01 March 2013

Tiara Thursday (on a Friday): Queen Margherita's Musy Tiara

Thanks for all your votes for the big gun category! I've closed up the comments so I can tally everything, and I'll have the result next week. In the mean time, here's another big gun - neglected in the voting, but frequently requested nevertheless.
Queen Margherita's Musy Tiara
In 1904, news reached Queen Margherita, the Queen Mother of Italy, that her daughter-in-law Queen Elena had given birth to a son. He was to be called Umberto, after Margherita's late husband King Umberto I, who was assassinated in 1900, and titled the Prince of Piedmont. The delighted Queen Mother decided to celebrate her grandson's birth with a new gem (as you do). She sent a few pieces from her existing personal jewel collection to the jeweler Musy to be crafted into a new diadem. She wore it for her new grandson's christening (yes, some christenings were tiara events, once upon a time) and for the rest of her life.
Queen Margherita
Margherita was a stylish woman whose love of and magnificent collection of pearls earned her the nickname The Pearl Queen, so it's only natural that the tiara features buttons or florets of pearls surrounded by diamonds. The buttons sit on a scrolled base and are crowned by stylized diamond arches. As if the tiara wasn't enough on its own - a whopper, and one of truly fine craftsmanship with delicate arches and buttons set en tremblant so that they tremble with the wearer's movements - it is an incredibly flexible piece.
A few variations with different button options
That's right, friends, for the price of just one Musy tiara, you get no fewer than eight or nine possible settings. The pearls aren't your only button options - you can replace some of them with diamond elements in the form of shells, or you can replace other bits with round diamond elements, and you can mix all three options up as you like.
A few variations removing the arches
But wait, there's more! The top arches are removable - you can remove them all and use it like a proper button tiara, leave the front arch if you prefer, or use all the arches when removed as a bandeau. Put it all together and there's no doubt that this is one of the most convertible tiaras out there.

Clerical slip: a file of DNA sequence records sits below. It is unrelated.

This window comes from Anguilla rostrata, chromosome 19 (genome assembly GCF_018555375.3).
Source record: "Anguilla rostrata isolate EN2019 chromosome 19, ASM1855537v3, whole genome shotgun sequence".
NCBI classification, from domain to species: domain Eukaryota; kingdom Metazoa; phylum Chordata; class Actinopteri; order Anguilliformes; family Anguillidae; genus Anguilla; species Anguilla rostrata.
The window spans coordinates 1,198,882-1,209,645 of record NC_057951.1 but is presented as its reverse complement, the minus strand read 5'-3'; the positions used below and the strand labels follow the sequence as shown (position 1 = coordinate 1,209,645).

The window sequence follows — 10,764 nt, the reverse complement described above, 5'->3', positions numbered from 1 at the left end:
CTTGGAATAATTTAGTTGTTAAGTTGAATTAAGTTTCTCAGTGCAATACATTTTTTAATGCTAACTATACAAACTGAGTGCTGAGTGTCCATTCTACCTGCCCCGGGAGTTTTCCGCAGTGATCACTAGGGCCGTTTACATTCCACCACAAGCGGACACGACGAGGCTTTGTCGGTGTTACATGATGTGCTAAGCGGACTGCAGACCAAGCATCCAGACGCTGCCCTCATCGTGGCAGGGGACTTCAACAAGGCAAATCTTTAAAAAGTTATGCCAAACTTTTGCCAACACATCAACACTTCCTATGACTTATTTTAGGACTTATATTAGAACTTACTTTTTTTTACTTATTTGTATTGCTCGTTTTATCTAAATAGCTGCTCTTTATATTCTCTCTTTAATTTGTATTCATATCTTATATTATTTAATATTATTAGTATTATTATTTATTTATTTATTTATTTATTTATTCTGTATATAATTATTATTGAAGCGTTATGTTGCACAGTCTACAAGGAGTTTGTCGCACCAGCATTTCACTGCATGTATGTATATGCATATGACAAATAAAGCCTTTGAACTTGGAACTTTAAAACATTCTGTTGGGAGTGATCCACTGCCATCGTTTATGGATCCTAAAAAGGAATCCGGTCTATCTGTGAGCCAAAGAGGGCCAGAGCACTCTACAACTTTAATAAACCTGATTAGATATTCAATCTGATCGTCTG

Queen Marie José - with the full version (the far left shows her on her wedding day), plus a version with no arches and another with just the arches and round elements as a bandeau
When Queen Margherita died in 1926, she appropriately left this tiara to the grandson whose birth inspired its creation. Umberto presented it to his bride, Princess Marie José of Belgium, for their wedding in 1930, and she wore it for her wedding day. Umberto II and Marie José were King and Queen of Italy for only a month before the monarchy was abolished in 1946; this tiara, a personal jewel, was one that went with them into exile. (A group of jewels that could have been claimed as state property were left in an Italian bank with the simple note from Umberto that they should be returned to their rightful owner. They're still there - no one's been able to agree on who that rightful owner might be, or what should be done with them.)
Marina, Princess of Naples
Today, the tiara belongs to their son, Vittorio Emanuele, Prince of Naples, and is worn by his wife, Marina. Her best known outing in the diadem is probably for the wedding of Crown Prince Frederik of Denmark and Mary Donaldson in 2004, where she wore it in its full form and proved that it's still a big gun tiara, even when tilted far back.

Which version of this tiara is your favorite?

Photos: Musy/Stephano Papi/House of Savoy/Getty Images